Visual Data and the ‘Killer App’ for AI

Although many are searching for the ‘killer app’ of vision, it's more likely that vision is the ‘killer app’ of AI and computing.

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Visual-Data-and-the-‘Killer-App’-for-AI

Today there are AI-powered apps that can tell you the breed of your dog or the species of a plant in seconds simply by taking a photo. When you upload an image to Facebook, your friends are identified immediately based on facial recognition technology.

The ability for machines to do this specific type of analysis has, in some cases, surpassed humans, and the lifeblood of these advanced AI technologies is visual data.

Why Does Visual Data Matter?

The entire concept of artificial intelligence is that machines can be built to perform the most human of tasks. In order to do that, they’re modeled after human intelligence.

For instance, the most cutting edge AI systems employ deep learning or deep neural networks that are modeled after the neural networks of the human brain. (Granted, they are nowhere near close to functioning at the same capacity).

As humans, we learn by observing the world around us and collecting our own data in the form of language, actions and objects. On the other hand, computers have to be fed data by humans in order to “learn”. The process of learning for machines requires a lot more data, time and iteration than it does for humans.

As humans, sight comes naturally to us, and one of the first skills we learn is to recognize faces. Then, we identify objects around us and attribute meaning to them. For example, it only takes once for us to learn that fire is fire and it will burn us if we touch it, but machines take hundreds of examples of data to decipher the same level of meaning.

AI Systems and Visual Data

Vision is our most dominant sense, which explains why 65% of humans are visual learners. The majority (90%) of the data that our brain processes and analyzes is visual. Our brain actually processes images 60,000 times faster than text!

For artificial intelligence to progress, it needs to become more human. To do that, it requires more high quality visual data and sophisticated algorithms to translate information into something meaningful.

 

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When it comes to AI, leading tech companies are all in. They know that AI is a game changer for how we live and work. Some posit that businesses won’t survive if they don’t plan for an AI-powered future, but the truth is that many of the technologies currently under development have a long way to go.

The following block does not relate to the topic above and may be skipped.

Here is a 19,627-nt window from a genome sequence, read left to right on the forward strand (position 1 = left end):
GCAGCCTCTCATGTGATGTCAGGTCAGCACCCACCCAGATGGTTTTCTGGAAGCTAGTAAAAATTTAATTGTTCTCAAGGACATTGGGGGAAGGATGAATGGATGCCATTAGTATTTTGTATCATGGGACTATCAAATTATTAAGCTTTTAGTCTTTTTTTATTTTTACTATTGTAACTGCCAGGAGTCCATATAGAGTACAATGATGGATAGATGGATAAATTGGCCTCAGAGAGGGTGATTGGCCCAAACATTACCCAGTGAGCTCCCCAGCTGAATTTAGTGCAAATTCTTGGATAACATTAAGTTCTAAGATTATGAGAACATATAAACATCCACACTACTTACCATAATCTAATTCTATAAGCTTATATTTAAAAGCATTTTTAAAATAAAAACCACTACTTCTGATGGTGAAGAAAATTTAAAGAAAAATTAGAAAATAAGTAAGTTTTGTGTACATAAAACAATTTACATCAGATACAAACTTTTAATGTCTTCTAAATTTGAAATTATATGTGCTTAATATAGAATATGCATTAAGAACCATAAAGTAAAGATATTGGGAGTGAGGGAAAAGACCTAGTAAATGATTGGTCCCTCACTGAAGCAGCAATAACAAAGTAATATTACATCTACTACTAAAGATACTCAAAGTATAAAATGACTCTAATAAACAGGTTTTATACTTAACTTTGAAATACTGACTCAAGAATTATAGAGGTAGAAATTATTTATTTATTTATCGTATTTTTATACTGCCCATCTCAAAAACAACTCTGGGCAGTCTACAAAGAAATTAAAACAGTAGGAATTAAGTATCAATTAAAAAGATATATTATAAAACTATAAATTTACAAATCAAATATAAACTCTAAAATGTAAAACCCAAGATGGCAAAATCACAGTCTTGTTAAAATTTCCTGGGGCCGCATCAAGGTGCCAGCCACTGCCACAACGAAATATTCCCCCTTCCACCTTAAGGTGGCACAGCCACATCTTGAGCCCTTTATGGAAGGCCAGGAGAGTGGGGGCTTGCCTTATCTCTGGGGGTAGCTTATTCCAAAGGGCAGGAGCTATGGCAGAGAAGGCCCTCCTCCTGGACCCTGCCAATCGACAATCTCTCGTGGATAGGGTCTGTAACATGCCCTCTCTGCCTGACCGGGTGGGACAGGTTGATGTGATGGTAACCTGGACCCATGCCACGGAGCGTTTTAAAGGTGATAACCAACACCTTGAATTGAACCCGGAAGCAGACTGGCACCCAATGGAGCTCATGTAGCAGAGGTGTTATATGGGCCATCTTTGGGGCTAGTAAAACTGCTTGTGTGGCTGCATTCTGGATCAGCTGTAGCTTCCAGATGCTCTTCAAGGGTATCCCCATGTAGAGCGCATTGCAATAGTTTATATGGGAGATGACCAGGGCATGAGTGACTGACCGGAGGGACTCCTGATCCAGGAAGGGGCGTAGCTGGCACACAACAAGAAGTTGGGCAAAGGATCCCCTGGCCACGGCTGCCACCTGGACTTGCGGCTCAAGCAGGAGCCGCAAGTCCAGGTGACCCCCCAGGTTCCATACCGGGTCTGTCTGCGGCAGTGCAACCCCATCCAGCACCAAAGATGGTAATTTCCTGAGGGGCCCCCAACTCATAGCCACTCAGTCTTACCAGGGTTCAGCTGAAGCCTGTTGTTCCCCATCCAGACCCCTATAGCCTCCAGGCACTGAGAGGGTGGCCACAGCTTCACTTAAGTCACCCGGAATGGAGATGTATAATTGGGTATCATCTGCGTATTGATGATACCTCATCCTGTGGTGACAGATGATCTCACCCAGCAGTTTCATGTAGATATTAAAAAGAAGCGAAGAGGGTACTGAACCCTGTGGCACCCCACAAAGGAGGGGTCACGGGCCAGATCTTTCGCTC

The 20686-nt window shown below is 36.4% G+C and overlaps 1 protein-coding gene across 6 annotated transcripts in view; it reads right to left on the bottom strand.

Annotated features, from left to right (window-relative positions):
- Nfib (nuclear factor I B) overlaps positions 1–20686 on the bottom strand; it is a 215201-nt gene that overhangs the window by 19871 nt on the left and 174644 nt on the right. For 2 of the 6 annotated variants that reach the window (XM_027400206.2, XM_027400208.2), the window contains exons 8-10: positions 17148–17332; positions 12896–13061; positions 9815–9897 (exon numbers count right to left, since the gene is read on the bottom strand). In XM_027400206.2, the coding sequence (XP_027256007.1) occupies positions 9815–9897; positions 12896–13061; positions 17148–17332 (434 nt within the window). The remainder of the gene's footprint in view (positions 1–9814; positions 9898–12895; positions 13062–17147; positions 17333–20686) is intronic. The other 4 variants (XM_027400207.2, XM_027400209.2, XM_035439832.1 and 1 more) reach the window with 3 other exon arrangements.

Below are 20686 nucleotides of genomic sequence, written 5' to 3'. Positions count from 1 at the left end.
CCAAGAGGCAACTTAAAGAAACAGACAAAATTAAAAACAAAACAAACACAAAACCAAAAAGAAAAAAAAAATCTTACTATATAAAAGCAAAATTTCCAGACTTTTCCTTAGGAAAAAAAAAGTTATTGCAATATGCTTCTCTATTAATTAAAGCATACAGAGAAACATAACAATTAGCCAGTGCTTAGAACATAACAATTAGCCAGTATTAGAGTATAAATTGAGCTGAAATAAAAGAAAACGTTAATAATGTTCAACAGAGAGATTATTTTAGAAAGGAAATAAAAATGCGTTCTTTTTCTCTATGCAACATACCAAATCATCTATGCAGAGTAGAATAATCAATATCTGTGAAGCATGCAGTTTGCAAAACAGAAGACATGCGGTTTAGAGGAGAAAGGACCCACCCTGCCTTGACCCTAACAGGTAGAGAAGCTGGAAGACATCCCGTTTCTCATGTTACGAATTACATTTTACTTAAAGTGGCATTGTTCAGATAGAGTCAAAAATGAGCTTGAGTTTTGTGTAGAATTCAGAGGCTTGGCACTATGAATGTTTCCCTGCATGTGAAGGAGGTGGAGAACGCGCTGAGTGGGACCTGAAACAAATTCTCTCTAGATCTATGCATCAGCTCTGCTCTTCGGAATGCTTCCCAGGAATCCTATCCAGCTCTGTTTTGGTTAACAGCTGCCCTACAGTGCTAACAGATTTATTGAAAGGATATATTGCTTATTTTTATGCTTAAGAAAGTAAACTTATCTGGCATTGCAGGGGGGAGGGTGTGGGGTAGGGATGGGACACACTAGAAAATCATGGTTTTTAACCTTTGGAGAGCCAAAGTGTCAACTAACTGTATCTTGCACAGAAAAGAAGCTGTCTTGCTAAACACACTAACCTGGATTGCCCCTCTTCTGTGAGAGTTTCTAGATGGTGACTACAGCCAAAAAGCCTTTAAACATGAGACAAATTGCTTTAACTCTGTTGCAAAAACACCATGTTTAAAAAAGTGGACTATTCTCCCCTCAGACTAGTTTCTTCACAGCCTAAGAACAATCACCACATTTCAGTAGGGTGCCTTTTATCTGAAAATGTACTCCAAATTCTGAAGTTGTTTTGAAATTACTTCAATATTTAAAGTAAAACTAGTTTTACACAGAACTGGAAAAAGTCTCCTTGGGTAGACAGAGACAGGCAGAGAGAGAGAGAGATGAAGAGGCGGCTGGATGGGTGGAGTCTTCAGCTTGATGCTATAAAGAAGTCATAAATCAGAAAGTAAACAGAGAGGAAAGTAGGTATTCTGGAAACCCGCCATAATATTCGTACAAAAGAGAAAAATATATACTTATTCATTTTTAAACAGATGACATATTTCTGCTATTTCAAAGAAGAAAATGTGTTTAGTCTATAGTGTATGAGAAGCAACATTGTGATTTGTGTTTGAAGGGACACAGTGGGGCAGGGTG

preparing training data sets for autonomous driving

In a recent TechCrunch article, the Director of the Stanford University Artificial Intelligence Lab Fei-Fei Li, explained the importance of visual data:

“The only path to build intelligent machines is to enable it with powerful visual intelligence, just like what animals did in evolution. While many are searching for the ‘killer app’ of vision, I’d say, vision is the ‘killer app’ of AI and computing.”

We’re already dependent on visual content. However, Fei-Fei predicted that the future will be even more reliant on it, with increasing use of camera technology and sensors.

“More than 80% of the web is data in pixel format (photos, videos, etc.), there are more smartphones with cameras than the number of people on earth, and every device, every machine and every inch of our space is going to be powered by smart sensors.”

Accuracy is Everything

Everything from autonomous cars to AR/VR technologies rely on image recognition and image data processing. Without data and algorithms compiled with human intelligence, machines would still see objects as meaningless lines and shapes. Visual recognition attributes meaning to those objects, so that it’s possible for a computer to identify cars on the road and navigate around them autonomously.

Many believe that artificial intelligence is the future of business and innovation, and that is most likely true, but in many ways that future is dependent on accurate visual data.

Written by Courtney Wilson, Marketing Director at CloudFactory. Originally posted on CloudFactory.com.